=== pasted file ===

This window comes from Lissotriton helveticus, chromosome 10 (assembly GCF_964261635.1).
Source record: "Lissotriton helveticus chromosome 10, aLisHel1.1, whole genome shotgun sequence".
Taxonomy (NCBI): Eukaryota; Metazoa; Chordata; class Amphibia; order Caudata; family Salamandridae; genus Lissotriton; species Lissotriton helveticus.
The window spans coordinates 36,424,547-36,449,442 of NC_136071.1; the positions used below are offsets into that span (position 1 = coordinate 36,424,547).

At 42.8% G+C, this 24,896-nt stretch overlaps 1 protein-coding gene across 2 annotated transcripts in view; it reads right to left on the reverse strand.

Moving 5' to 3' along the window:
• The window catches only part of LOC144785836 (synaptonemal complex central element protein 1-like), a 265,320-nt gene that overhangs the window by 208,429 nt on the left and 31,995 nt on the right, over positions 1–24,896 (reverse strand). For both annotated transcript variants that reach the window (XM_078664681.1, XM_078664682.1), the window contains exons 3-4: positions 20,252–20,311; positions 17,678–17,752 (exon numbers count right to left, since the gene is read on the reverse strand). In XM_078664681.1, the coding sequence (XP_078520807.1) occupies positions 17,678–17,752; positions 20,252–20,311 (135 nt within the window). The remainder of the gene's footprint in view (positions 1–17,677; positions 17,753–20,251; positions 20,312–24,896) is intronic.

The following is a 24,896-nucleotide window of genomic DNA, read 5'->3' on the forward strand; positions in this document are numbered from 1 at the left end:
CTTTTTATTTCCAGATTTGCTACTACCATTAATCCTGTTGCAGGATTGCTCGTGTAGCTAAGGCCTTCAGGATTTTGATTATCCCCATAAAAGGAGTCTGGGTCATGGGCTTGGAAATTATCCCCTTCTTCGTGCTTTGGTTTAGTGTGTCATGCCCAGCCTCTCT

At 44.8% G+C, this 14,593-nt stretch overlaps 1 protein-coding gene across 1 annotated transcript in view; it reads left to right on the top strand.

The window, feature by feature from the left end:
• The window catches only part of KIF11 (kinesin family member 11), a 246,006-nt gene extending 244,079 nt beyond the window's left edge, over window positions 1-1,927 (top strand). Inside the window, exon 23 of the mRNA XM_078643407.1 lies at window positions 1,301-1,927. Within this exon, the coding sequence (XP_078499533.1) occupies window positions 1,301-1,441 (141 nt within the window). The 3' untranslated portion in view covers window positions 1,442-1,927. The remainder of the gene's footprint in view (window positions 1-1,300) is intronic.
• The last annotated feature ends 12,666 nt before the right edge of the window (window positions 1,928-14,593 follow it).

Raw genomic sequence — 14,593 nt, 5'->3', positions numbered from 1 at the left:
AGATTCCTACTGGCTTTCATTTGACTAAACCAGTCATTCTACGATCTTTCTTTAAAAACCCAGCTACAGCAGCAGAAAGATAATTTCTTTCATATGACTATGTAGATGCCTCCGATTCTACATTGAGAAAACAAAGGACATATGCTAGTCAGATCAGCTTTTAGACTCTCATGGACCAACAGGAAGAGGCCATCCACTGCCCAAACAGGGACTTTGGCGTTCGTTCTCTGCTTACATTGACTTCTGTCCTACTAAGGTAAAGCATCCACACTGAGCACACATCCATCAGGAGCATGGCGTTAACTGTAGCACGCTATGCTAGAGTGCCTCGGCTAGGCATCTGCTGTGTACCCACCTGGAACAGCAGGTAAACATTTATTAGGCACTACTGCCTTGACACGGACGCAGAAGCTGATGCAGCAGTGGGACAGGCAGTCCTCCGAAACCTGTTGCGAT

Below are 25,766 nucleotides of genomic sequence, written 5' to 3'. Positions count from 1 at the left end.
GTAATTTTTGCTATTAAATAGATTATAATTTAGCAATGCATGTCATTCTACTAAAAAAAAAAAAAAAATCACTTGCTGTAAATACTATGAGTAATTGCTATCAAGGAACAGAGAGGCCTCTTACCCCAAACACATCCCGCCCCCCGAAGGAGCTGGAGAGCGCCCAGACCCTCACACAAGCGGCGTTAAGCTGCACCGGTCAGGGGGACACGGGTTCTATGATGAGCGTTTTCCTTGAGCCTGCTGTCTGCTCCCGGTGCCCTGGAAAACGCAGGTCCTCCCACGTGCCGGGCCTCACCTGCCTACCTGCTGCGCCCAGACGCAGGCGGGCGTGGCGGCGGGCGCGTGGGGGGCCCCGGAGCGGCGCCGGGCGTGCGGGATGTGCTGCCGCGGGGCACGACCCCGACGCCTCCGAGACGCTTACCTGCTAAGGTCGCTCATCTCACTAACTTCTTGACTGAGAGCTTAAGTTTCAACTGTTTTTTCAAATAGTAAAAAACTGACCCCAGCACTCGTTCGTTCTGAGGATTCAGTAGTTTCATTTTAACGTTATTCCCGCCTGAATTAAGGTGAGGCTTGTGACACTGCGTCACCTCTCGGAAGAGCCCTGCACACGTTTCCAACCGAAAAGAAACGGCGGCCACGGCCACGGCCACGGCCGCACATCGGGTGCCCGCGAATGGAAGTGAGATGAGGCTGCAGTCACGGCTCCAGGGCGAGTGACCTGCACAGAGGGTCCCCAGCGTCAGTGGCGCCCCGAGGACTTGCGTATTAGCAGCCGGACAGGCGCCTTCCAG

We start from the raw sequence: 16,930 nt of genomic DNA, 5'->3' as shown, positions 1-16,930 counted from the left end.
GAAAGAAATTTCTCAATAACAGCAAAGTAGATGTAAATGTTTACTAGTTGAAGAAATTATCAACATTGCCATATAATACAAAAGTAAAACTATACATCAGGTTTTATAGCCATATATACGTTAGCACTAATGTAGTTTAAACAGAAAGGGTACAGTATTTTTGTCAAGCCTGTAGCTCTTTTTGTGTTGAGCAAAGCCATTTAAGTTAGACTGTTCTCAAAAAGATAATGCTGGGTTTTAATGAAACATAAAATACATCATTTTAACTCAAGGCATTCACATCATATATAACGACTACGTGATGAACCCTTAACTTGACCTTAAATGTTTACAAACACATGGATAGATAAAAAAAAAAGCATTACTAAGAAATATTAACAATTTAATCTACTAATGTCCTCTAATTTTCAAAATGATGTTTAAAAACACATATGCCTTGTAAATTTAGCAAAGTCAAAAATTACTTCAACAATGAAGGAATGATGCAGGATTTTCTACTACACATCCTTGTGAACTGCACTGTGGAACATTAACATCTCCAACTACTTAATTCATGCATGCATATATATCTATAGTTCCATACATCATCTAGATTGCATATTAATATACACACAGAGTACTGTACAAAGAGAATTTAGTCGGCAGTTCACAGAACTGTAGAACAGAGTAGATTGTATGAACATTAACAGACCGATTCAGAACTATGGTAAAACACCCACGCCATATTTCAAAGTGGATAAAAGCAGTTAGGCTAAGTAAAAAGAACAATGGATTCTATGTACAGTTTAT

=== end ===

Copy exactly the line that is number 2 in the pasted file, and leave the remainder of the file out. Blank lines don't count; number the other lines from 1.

Source record: "Lissotriton helveticus chromosome 10, aLisHel1.1, whole genome shotgun sequence".